Red Dirt Liberty Report: State of the Annoying


It is that time of the year once again. It is time for a spectacle of both boring and annoying proportions. Tonight, the President of the United States will be delivering the annual State of the Union address, and one of the world’s most dull and predictable plays will be carried out across all major television networks. Honestly, I think the American people would rather just watch whatever television shows were taken off air in order to show this waste of time. It’s like some bizarrely annoying, choreographed figure-skating routine where no one really knows how to skate. And it’s not even time for the Olympics yet.

Each year, the President stands before both houses of Congress, as well as the cabinet and whatever Supreme Court justices decide they will attend, and then a well-rehearsed event takes place. The President lays claim to some obvious accomplishment for which he is likely not responsible and that he knows his supporters will love, then all the Republicans cheer loudly. At the same time, all the Democrats boo and jeer and pretend to be considerably offended. The justices look on stoically, trying to do their best not to show any sign of engagement with what’s going on, as commentators look on and make hay with so much as a shift in eye movement from one of the justices.

Trump could say that under his tenure of just one year as President, he helped to increase the birth rate of penguins in Antarctica just by giving a tax decrease, and all the Republicans would cheer and shout, the Democrats would boo, and the commentators would quickly Google penguins to wonder aloud at how the President’s tax cuts may have caused people to starve; thus increasing the food supply for the penguins. Then they would quickly notice that Justice Clarence Thomas might have disagreed with the President because he looked as though he may have farted.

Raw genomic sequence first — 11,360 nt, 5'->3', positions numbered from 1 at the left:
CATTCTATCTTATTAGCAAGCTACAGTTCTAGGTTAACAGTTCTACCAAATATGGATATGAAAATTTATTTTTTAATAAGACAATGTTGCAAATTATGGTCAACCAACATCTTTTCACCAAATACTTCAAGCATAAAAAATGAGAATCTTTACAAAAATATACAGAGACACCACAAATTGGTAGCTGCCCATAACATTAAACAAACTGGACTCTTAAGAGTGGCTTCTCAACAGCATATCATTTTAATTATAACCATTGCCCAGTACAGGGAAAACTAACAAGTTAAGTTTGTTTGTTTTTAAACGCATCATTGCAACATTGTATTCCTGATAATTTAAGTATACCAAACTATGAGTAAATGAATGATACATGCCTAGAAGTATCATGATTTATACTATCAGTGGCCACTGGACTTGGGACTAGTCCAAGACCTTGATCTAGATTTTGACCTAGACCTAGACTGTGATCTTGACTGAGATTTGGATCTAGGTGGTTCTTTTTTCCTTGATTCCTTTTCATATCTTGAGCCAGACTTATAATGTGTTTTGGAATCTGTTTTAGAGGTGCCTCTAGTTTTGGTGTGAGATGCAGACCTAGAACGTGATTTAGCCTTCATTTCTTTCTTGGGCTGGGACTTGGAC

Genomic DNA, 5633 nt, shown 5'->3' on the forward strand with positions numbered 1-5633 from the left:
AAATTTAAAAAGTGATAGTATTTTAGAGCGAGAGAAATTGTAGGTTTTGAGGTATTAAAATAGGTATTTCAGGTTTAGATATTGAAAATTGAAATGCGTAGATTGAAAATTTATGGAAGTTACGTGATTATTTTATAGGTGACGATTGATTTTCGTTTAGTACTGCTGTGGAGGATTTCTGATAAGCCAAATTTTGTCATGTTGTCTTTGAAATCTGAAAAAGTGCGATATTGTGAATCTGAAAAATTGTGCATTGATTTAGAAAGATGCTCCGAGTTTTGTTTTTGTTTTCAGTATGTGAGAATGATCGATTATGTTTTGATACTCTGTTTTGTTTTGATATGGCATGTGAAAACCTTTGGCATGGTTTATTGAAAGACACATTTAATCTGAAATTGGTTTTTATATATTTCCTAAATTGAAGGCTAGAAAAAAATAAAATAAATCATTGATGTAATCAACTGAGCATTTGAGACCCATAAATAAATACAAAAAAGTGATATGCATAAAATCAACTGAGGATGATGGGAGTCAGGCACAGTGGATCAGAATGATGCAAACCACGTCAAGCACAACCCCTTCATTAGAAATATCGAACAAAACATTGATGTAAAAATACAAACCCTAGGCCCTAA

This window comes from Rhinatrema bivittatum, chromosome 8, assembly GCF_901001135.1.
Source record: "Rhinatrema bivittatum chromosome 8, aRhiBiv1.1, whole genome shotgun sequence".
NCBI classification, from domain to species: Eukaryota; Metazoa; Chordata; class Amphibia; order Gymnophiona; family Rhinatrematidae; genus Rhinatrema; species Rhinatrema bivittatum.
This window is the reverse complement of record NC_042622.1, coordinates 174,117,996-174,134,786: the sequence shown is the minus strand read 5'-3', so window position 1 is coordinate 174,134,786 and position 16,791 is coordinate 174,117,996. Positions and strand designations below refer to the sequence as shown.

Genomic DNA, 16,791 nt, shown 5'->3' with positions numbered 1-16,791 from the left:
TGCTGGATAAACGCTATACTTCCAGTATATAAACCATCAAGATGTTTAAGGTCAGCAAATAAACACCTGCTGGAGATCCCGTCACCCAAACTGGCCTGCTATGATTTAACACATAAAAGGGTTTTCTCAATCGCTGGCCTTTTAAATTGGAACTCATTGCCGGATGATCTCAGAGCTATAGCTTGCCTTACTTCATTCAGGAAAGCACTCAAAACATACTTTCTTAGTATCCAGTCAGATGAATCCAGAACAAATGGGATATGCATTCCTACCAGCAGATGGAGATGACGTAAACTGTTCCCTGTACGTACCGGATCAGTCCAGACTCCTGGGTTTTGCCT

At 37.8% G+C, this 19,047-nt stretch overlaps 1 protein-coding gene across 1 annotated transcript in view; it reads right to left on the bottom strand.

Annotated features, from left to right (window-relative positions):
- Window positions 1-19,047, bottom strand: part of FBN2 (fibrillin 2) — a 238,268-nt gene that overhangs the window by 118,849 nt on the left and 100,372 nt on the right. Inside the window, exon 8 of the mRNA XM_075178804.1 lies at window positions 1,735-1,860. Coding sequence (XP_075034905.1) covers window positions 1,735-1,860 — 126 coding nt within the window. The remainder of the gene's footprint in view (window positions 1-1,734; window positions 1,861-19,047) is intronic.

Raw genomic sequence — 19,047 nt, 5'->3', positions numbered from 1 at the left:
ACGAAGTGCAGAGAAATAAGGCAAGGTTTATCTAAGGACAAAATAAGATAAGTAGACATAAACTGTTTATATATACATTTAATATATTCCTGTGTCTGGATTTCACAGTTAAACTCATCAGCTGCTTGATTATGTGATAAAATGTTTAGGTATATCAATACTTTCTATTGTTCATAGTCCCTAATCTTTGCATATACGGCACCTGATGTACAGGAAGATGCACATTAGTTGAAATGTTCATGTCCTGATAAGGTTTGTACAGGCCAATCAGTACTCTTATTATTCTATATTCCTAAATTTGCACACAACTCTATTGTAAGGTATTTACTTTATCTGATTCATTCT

Granted, the State of the Union is a tradition that is very loosely interpreted from a sentence or two written into the Constitution, but the overacting, boring, and annoying event it has become is something of a truly worthless endeavor. It’s very rare that we learn anything new from the address, and its stated purpose of informing the legislature of the state of affairs in the country is absurd; as if congressmen and senators have no access to information. Instead, it’s just a way for politicians to puff out their chests, claim victory for the President in whatever claims he wants to make, and an effort for politicians to try and show the country that there are two parties with deep divides in philosophy and that we all made a mistake in selecting someone from the wrong party or that we made the right choice in selecting the right party. Wrong. We all made a bad choice in selecting every one of them, and both parties want similar things in the end – just in different flavors.

I know all of this is sort of like watching a TV series that went bad after the fourth episode, but you just have to watch the next episode to see what happened, because you’re curious. Most of you reading this agree with me on this, but you will watch anyway (and sadly, I will probably find myself watching a little bit too). So, I will cut myself a little shorter on this writing than I normally would in my best efforts to save your attention span for some of that silliness to be presented tonight. Best of luck in finding anything interesting about it.

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Danny Chabino

Danny Chabino has a background in operating small businesses. He has been involved in managing and/or owning the operations of multiple retail establishments, a sub-prime lending company, a small insurance company, a small telemarketing venture, and insurance consulting. In addition to these activities, he also has spent many years managing investments in stocks and stock options as a successful trader. He is the married parent of two adult children, living as a proud lifelong Oklahoman and a part-time redneck. Danny writes for the enjoyment and pleasure of sharing ideas and for the love of writing itself. His opinions skew libertarian, but he enjoys hearing open debate and listening to or reading of opposing ideas. As an odd confession, he personally detests politics, but enjoys writing about political ideals and philosophies.

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